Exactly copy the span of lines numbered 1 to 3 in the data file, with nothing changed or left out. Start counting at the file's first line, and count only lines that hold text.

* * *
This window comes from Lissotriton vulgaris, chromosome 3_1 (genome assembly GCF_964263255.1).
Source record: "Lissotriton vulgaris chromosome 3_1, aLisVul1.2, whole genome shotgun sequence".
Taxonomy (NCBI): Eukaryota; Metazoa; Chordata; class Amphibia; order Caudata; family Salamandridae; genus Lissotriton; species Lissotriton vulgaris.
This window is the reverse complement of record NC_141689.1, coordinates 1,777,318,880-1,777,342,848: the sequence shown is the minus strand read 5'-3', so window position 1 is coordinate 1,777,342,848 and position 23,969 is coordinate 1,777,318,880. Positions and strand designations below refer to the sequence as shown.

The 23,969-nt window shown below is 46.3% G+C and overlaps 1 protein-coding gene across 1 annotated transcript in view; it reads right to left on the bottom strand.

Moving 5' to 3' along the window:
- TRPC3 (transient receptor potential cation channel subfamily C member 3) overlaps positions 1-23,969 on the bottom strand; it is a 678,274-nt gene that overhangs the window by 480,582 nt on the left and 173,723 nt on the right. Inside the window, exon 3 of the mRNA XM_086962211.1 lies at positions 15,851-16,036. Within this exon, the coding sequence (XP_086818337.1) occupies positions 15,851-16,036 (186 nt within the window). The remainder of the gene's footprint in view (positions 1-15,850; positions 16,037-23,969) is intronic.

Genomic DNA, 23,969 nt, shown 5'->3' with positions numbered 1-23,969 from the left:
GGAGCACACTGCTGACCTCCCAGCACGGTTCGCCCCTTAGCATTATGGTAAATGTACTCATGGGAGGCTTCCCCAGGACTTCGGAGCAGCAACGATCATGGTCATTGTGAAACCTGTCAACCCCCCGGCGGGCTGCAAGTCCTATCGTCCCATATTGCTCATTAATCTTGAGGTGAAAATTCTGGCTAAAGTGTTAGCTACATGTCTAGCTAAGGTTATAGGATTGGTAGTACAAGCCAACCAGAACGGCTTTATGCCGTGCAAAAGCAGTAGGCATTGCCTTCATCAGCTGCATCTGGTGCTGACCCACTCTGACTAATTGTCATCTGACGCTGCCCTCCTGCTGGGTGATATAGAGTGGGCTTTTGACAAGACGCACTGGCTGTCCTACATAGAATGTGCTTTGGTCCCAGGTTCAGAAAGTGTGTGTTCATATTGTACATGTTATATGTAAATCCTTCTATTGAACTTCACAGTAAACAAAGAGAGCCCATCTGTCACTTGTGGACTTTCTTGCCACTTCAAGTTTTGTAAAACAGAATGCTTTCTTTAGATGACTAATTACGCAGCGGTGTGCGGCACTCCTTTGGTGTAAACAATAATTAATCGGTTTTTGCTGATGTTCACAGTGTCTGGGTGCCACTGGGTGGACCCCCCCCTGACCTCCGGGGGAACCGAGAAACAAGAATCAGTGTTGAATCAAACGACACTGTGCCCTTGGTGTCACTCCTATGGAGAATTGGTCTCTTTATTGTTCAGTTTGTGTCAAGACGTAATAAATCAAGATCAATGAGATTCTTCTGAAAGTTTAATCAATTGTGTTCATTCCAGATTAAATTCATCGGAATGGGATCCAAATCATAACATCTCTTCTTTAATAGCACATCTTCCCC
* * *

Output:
This window comes from Lissotriton vulgaris, chromosome 3_1 (genome assembly GCF_964263255.1).
Source record: "Lissotriton vulgaris chromosome 3_1, aLisVul1.2, whole genome shotgun sequence".
Taxonomy (NCBI): Eukaryota; Metazoa; Chordata; class Amphibia; order Caudata; family Salamandridae; genus Lissotriton; species Lissotriton vulgaris.